Where you are based? Describe the neighbourhood

Our workshop is located in an old coach house and depository, somewhere behind the beautiful Art Nouveau facades of Zurenborg. We have no window in front, or a plate with our name on the porch, so we’re not very visible from the street. This gives us the opportunity to work in peace, without having people knock on our door all the time.

How do you perceive Antwerp? In your view, what kind of city is it? Its people, its cultural landscape, its vibe? How does it compare to other, similarly-sized cities?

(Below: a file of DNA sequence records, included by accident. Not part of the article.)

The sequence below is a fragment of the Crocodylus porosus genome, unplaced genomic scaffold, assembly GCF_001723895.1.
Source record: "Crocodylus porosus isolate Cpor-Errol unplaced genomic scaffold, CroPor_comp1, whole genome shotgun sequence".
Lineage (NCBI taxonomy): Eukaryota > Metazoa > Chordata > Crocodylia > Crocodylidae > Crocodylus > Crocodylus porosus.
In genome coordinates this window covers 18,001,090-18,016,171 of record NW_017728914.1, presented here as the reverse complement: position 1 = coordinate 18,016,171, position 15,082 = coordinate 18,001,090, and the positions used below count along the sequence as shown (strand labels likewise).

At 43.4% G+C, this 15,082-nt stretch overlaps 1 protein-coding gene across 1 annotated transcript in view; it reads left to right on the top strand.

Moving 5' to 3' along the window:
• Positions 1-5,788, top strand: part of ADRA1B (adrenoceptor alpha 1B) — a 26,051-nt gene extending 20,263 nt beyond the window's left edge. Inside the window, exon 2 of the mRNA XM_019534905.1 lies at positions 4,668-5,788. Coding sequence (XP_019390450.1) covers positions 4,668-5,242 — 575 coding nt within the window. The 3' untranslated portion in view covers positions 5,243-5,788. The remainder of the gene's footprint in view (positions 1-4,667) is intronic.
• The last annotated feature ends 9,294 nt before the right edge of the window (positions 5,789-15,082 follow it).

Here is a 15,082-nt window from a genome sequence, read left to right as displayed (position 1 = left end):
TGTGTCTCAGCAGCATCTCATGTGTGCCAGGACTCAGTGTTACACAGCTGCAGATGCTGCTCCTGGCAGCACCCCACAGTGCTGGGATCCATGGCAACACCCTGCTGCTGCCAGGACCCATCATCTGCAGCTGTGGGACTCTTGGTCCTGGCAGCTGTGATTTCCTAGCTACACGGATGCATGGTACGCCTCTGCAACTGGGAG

Antwerp is actually a small town trying to dress up like a metropolis. You always bump into people you know, which we kind of like. A lot of things are happening. If you’re in the creative scene, you somehow know all the other creatives and what they’re doing. There are a lot of us packed in this small cosy town, so you are forced to develop your own specific style, craft, or way of thinking. You find ways to work together, but at the same time develop your own identity.

Designers and their audience are often treated with child’s gloves.

How would you say Antwerp contributed to making you who you are today? What role has the city played in shaping your outlook and career?